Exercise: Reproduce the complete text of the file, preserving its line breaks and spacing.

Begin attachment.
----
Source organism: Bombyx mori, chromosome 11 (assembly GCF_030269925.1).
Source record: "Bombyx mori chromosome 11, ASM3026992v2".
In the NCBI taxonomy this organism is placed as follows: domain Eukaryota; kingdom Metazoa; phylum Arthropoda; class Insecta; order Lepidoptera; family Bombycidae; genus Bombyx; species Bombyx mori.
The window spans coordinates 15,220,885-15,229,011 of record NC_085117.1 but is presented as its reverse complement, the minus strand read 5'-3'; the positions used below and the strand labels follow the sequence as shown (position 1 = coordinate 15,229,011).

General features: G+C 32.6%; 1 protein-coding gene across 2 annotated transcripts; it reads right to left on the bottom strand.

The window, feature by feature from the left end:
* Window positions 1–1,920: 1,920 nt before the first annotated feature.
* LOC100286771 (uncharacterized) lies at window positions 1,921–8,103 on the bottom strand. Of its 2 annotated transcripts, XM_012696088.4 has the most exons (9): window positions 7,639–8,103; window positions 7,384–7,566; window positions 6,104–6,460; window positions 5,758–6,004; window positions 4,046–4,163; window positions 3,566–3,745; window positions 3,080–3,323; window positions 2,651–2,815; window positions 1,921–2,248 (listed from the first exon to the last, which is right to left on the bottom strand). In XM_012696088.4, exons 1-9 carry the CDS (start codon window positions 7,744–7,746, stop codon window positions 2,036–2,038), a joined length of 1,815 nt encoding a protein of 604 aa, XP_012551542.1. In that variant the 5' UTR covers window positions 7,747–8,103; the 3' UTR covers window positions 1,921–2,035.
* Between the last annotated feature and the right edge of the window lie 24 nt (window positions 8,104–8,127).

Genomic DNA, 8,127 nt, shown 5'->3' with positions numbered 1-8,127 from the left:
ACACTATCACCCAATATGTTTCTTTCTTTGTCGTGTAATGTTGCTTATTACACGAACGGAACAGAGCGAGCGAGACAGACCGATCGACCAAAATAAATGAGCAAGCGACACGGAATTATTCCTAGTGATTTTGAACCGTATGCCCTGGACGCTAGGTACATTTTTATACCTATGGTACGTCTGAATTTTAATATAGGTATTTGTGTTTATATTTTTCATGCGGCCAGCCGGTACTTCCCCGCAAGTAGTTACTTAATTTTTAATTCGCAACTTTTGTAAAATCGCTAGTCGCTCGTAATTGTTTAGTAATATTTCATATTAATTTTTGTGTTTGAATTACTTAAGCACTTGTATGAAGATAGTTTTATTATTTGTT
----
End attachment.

Source organism: Bombyx mori, chromosome 11 (assembly GCF_030269925.1).
Source record: "Bombyx mori chromosome 11, ASM3026992v2".
In the NCBI taxonomy this organism is placed as follows: domain Eukaryota; kingdom Metazoa; phylum Arthropoda; class Insecta; order Lepidoptera; family Bombycidae; genus Bombyx; species Bombyx mori.
The window spans coordinates 15,220,885-15,229,011 of record NC_085117.1 but is presented as its reverse complement, the minus strand read 5'-3'; the positions used below and the strand labels follow the sequence as shown (position 1 = coordinate 15,229,011).

General features: G+C 32.6%; 1 protein-coding gene across 2 annotated transcripts; it reads right to left on the bottom strand.

The window, feature by feature from the left end:
* Window positions 1–1,920: 1,920 nt before the first annotated feature.
* LOC100286771 (uncharacterized) lies at window positions 1,921–8,103 on the bottom strand. Of its 2 annotated transcripts, XM_012696088.4 has the most exons (9): window positions 7,639–8,103; window positions 7,384–7,566; window positions 6,104–6,460; window positions 5,758–6,004; window positions 4,046–4,163; window positions 3,566–3,745; window positions 3,080–3,323; window positions 2,651–2,815; window positions 1,921–2,248 (listed from the first exon to the last, which is right to left on the bottom strand). In XM_012696088.4, exons 1-9 carry the CDS (start codon window positions 7,744–7,746, stop codon window positions 2,036–2,038), a joined length of 1,815 nt encoding a protein of 604 aa, XP_012551542.1. In that variant the 5' UTR covers window positions 7,747–8,103; the 3' UTR covers window positions 1,921–2,035.
* Between the last annotated feature and the right edge of the window lie 24 nt (window positions 8,104–8,127).

Genomic DNA, 8,127 nt, shown 5'->3' with positions numbered 1-8,127 from the left:
ACACTATCACCCAATATGTTTCTTTCTTTGTCGTGTAATGTTGCTTATTACACGAACGGAACAGAGCGAGCGAGACAGACCGATCGACCAAAATAAATGAGCAAGCGACACGGAATTATTCCTAGTGATTTTGAACCGTATGCCCTGGACGCTAGGTACATTTTTATACCTATGGTACGTCTGAATTTTAATATAGGTATTTGTGTTTATATTTTTCATGCGGCCAGCCGGTACTTCCCCGCAAGTAGTTACTTAATTTTTAATTCGCAACTTTTGTAAAATCGCTAGTCGCTCGTAATTGTTTAGTAATATTTCATATTAATTTTTGTGTTTGAATTACTTAAGCACTTGTATGAAGATAGTTTTATTATTTGTT